How we cite our quotes:
"I can't deny what I see, but I can question what it is." (10.91)
Ataba sees the statue of the gods as a sign—of something. Mau sees it as a mystery to be solved, wondering how it got there and who made it. This is another big rift between science and religion, the way Nation sees it: religion generally doesn't stand for all that questioning.
"Some of [the Royal Society members] don't get on with priests at all. But they search for answers." (12.64)
The Royal Society is a group of scientific thinkers, like Sir Isaac Newton. Perhaps the two groups—scientists and priests—don't get along because they come to different conclusions about the exact same questions—and yet they're equally passionate about what they believe in.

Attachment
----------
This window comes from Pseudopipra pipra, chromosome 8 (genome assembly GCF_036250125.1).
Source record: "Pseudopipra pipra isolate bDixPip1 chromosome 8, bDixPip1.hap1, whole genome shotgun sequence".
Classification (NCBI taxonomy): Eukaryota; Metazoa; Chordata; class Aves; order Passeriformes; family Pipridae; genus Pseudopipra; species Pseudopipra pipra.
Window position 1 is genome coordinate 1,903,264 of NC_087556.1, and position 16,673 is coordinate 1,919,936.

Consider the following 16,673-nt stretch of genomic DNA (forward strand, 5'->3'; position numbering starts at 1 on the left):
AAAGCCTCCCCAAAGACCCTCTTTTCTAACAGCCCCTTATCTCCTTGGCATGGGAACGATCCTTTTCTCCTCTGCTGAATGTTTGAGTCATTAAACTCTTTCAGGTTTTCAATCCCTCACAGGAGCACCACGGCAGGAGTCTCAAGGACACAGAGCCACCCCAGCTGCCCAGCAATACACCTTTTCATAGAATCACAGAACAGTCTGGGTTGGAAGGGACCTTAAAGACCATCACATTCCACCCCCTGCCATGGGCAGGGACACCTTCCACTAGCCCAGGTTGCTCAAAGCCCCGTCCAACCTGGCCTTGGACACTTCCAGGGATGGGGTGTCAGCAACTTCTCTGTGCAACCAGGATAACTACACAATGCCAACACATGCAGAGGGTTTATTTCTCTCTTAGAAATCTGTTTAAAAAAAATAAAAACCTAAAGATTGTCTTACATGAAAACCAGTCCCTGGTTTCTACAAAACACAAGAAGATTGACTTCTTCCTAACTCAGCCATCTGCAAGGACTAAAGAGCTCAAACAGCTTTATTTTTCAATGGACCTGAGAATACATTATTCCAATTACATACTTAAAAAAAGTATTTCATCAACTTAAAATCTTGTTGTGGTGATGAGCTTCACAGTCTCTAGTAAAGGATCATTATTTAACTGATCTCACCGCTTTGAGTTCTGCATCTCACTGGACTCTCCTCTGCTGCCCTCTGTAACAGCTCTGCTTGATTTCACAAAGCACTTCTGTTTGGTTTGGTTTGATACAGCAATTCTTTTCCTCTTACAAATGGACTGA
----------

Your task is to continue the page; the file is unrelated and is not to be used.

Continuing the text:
"It's science. [...] 'Could have' isn't good enough. [...] A lot of people will try to prove you wrong. The more they fail, the more right you will become." (15.142)
Daphne's father tells her that absolute proof is crucial when it comes to science. This is a big difference from religion as Nation sees it, where "because" is often a valid answer—and proof undermines the whole principle of faith.